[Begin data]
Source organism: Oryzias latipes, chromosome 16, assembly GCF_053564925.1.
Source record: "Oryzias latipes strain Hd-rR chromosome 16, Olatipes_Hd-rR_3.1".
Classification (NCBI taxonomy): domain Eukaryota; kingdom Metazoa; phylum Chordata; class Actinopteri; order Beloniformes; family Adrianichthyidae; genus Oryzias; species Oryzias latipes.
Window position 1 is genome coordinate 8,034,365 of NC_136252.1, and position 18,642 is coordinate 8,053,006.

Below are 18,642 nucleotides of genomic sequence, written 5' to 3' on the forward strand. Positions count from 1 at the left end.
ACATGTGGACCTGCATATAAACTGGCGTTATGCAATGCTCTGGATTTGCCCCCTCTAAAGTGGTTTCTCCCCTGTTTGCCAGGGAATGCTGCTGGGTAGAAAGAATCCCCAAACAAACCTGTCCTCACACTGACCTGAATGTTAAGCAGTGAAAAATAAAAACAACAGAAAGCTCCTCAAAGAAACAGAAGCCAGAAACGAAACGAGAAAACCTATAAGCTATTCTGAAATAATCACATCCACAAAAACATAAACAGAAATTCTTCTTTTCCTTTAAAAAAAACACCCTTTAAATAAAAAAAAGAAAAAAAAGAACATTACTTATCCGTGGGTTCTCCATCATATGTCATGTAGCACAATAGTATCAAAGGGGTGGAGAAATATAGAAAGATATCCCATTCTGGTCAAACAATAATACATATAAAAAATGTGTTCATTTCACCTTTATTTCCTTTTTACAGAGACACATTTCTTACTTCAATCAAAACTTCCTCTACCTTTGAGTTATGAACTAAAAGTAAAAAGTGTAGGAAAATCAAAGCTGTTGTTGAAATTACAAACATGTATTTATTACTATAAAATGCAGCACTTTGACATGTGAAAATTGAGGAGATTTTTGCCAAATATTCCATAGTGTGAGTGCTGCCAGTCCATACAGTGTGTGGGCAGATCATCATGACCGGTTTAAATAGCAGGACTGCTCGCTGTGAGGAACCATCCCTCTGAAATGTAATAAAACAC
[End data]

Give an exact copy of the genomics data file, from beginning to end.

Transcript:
Source organism: Oryzias latipes, chromosome 16, assembly GCF_053564925.1.
Source record: "Oryzias latipes strain Hd-rR chromosome 16, Olatipes_Hd-rR_3.1".
Classification (NCBI taxonomy): domain Eukaryota; kingdom Metazoa; phylum Chordata; class Actinopteri; order Beloniformes; family Adrianichthyidae; genus Oryzias; species Oryzias latipes.
Window position 1 is genome coordinate 8,034,365 of NC_136252.1, and position 18,642 is coordinate 8,053,006.

Below are 18,642 nucleotides of genomic sequence, written 5' to 3' on the forward strand. Positions count from 1 at the left end.
ACATGTGGACCTGCATATAAACTGGCGTTATGCAATGCTCTGGATTTGCCCCCTCTAAAGTGGTTTCTCCCCTGTTTGCCAGGGAATGCTGCTGGGTAGAAAGAATCCCCAAACAAACCTGTCCTCACACTGACCTGAATGTTAAGCAGTGAAAAATAAAAACAACAGAAAGCTCCTCAAAGAAACAGAAGCCAGAAACGAAACGAGAAAACCTATAAGCTATTCTGAAATAATCACATCCACAAAAACATAAACAGAAATTCTTCTTTTCCTTTAAAAAAAACACCCTTTAAATAAAAAAAAGAAAAAAAAGAACATTACTTATCCGTGGGTTCTCCATCATATGTCATGTAGCACAATAGTATCAAAGGGGTGGAGAAATATAGAAAGATATCCCATTCTGGTCAAACAATAATACATATAAAAAATGTGTTCATTTCACCTTTATTTCCTTTTTACAGAGACACATTTCTTACTTCAATCAAAACTTCCTCTACCTTTGAGTTATGAACTAAAAGTAAAAAGTGTAGGAAAATCAAAGCTGTTGTTGAAATTACAAACATGTATTTATTACTATAAAATGCAGCACTTTGACATGTGAAAATTGAGGAGATTTTTGCCAAATATTCCATAGTGTGAGTGCTGCCAGTCCATACAGTGTGTGGGCAGATCATCATGACCGGTTTAAATAGCAGGACTGCTCGCTGTGAGGAACCATCCCTCTGAAATGTAATAAAACAC